Unfortunately that had the result of turning Mrs. Uppiton’s attention back to me. “You.” She stabbed one of those potentially lethal nails in my direction. “Stay away from my husband.”
“That’s soon-to-be-ex-husband, I’ll remind you,” he sniffed.
She ignored him. “Do you hear me? I know your kind.”
I refrained from mentioning that about the last person I’d ever want to get close to (shudder) was Mr. Uppiton. The crotchety old jerk, he’d made it plain to everyone who’d listen—and many who didn’t want to—that he didn’t like me and didn’t want me in the job. I was, according to him, a flighty debutante. I figured he meant “dilettante,” but wasn’t about to point out the difference.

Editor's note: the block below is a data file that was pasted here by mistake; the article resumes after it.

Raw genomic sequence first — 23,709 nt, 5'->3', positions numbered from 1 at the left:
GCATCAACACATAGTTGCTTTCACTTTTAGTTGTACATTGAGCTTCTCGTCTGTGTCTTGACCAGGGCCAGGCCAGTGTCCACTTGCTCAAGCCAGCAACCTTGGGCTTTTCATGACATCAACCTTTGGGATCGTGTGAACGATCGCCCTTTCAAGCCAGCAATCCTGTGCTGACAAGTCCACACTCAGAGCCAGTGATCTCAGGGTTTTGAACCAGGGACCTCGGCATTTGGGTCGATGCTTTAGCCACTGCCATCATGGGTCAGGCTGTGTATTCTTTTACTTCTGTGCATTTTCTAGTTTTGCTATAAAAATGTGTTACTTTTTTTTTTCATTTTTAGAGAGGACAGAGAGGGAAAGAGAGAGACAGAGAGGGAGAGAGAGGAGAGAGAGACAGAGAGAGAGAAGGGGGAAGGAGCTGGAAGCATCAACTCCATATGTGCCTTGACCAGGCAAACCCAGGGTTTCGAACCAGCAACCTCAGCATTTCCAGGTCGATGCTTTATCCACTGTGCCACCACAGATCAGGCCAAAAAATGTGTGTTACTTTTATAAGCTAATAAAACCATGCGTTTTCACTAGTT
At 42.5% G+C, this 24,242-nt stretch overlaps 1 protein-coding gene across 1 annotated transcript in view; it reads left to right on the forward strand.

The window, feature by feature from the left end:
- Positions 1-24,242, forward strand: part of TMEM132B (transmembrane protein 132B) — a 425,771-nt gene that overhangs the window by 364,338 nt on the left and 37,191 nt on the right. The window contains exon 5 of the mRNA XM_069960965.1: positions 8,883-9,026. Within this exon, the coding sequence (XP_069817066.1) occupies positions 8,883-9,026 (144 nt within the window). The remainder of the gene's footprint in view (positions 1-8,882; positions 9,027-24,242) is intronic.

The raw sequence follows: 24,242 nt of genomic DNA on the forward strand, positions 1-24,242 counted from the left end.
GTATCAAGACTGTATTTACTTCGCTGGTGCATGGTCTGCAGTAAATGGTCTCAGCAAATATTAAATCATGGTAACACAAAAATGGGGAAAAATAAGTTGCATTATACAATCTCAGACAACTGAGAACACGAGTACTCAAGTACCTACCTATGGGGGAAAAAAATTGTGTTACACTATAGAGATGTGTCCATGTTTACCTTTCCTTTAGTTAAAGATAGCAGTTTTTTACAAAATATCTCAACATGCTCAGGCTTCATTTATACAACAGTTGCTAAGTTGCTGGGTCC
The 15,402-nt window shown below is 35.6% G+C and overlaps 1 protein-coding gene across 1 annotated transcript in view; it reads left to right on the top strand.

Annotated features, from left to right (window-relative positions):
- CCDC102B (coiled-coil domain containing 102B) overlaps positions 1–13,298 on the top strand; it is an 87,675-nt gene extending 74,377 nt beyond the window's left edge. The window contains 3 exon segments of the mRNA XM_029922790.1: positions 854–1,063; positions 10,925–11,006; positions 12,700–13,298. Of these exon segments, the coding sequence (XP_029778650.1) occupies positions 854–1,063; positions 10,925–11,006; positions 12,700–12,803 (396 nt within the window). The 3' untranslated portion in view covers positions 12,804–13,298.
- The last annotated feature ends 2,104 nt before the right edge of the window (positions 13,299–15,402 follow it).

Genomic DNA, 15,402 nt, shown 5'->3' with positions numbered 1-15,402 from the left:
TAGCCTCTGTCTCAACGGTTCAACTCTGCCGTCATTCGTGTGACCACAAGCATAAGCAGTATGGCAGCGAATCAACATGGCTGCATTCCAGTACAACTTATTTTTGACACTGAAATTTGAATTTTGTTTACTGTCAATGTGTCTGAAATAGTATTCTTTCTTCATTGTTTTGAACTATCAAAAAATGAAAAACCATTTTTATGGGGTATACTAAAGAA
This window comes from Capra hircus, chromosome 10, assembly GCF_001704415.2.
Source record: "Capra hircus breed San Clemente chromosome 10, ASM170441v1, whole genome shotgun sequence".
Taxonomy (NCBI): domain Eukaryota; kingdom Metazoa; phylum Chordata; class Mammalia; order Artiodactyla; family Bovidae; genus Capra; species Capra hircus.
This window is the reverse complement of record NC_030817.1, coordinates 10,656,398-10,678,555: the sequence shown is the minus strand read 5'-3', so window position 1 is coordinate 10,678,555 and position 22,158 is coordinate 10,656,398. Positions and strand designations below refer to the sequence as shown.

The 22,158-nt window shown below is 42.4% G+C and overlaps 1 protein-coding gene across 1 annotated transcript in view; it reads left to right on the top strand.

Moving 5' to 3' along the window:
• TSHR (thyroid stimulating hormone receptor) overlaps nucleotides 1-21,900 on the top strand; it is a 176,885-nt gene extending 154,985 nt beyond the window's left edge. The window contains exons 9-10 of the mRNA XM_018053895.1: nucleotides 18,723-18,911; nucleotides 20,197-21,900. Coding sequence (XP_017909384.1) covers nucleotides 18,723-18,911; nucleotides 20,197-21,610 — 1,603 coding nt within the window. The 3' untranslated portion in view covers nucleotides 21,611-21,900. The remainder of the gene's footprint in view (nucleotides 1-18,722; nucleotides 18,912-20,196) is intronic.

“And you,” she said, spraying spittle all over her husband’s face, “you’ll get what’s coming to you. See if you don’t. I’ll dance on your grave yet.”
“Come along now,” Bertie cooed. “Let’s dry those tears.”
“Really, my dear,” Mr. Uppiton sniffed as his sobbing wife was escorted to the ladies’ room. “Credit me with a medium of taste.” I suspect he meant “modicum.” Again, I declined to correct him.
Since starting work here, I’d come to realize that Bertie had eyes in the back of her head. As she led Diane away, without even glancing over her shoulder she shouted, “Charlene, don’t you dare touch that CD player!”
The reference librarian leapt away from the machine, a look of total innocence on her face.
Charles reminded us he was still trapped in the closet.
I’d been worried about getting to know everyone who was someone at the Lighthouse Library.
Now everyone knew me. Although they all pretended they hadn’t actually been listening to that ugly confrontation.